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Nancy Pelosi: Women's Rights Face Greatest Threat 'In Our Lifetime'

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WASHINGTON -- Women's reproductive rights are being seriously threatened by the Republican Party, according to House Minority Leader Nancy Pelosi (D-Calif.), who said she is worried that many women are complacent about the possibility that they will lose access to abortions.

"They're advancing extreme legislation," Pelosi said Thursday during a conference call with reporters. "It's dangerous to women's health, disrespects the judgment of American women -- I don't know if they even gave that a thought -- and it's the most comprehensive and radical assault on women's health in our lifetime. It's that bad."

There are three pieces of legislation that Republicans are currently trying to advance to limit abortion access. Arguably the most high-profile of those is H.R. 3, the No Taxpayer Funding For Abortion Act, introduced by Rep. Chris Smith (R-N.J.). Current law already bars federal money from being used to directly pay for abortions, but H.R. 3 would also deny tax credits and benefits to employers who offer health insurance to their staff if that coverage includes abortion access.

Rep. Mike Pence (R-Ind.) has introduced H.R. 217, which would deny federal family-planning funds under Title X to groups that offer abortion access -- a measure that would devastate groups like Planned Parenthood.

Meanwhile, a bill introduced by Rep. Joe Pitts (R-Pa.), H.R. 358, would allow hospitals to turn away women who need to terminate a pregnancy in order to save their own lives. Federal law currently requires hospitals receiving Medicaid or Medicare funding to provide emergency care to all individuals, regardless of the patient's ability to pay. If the facility can't provide the necessary care, it must transfer the patient to someone who can. Under Pitts' bill, hospitals would not have to perform abortions or even transfer the pregnant woman.

Pelosi said Pence's bill could come up for a vote in the House as early as next week. While it's likely that Republicans, who are now in the majority, will have enough support to pass the three measures, she said there might be some Tea Party-affiliated members who will realize that abortion access is different than access to family planning and contraception.

"We have to make this issue too hot to handle," said Pelosi, adding, "I would like to make the fight in the House and see where some of these Republicans are -- maybe we could win it on Title X. I can't believe that everybody who is anti a woman's right to choose is anti-birth control and contraception and family planning. But we don't know that, and we don't have any idea -- or I don't, anyway -- where the Tea Party people come down in all of this."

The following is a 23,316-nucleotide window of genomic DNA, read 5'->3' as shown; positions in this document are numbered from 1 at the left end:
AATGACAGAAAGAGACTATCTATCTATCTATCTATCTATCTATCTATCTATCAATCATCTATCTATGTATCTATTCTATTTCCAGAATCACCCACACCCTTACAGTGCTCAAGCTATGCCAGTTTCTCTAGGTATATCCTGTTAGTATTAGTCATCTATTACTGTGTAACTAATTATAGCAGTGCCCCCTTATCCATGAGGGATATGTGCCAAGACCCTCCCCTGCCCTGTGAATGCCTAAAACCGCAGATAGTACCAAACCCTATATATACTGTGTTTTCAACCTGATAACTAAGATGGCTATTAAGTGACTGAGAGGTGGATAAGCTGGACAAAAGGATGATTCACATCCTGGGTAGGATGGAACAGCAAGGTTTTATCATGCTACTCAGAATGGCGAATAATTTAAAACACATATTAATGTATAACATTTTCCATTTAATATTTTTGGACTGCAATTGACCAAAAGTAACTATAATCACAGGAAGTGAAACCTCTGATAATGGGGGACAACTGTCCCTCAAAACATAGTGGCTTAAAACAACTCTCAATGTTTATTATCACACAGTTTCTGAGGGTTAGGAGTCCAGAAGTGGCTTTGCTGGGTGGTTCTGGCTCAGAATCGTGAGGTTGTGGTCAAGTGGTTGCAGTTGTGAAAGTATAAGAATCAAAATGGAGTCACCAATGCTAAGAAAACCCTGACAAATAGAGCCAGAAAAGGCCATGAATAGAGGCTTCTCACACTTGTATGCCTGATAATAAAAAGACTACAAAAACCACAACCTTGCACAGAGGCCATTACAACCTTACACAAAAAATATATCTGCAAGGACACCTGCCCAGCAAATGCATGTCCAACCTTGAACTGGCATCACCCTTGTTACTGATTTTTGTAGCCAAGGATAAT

The minority leader said educating the public about the proposed legislation is important, "because win or lose in a given day, they'll be back, because this is their cash political cow for certain aspects of their constituency. So I think what we have to assume is they'll pass whatever they want in the House. We have to make it easier for the Senate to reject all of this because we know how masterful Republicans are at misrepresenting."

Both Pelosi and Rep. Diana DeGette (D-Colo.), the co-chair of the Congressional Pro-Choice Caucus, stressed that they believe H.R. 3 amounted to a tax increase on women and small businesses, given that a large majority of employer-based plans currently offer some coverage for abortions.

"We've been hearing from many businesses who say, we are struggling right now to provide insurance policies for our employees," DeGette said. "The last thing we need is to have our tax benefits taken away because it's a tax increase and it's going to cost us more."

Rep. Steve King (R-Iowa) rejected that argument in an interview with The Huffington Post at the annual Conservative Political Action Conference on Thursday. King said that businesses should just offer health care without abortion, and cost increases won't be an issue.

"They save premiums, and they can deduct them," he said. "So I would say no, that's a specious argument from my view. Maybe they [Democrats] have got some more detailed way to make that argument. Here's something I have discovered around this town: Human beings have an infinite capacity to self-rationalize. That's what the Democrats are doing. If that's the best argument that they have, the next thing they'll do is just start calling names."

King argued that the Pence bill wasn't a distraction from the GOP focus on spending and the economy. "It is an economic and a moral issue, so anytime you can kill two birds with one stone, we ought to do that," he said. "And if we can kill the whole flock with one rock, we ought to do that."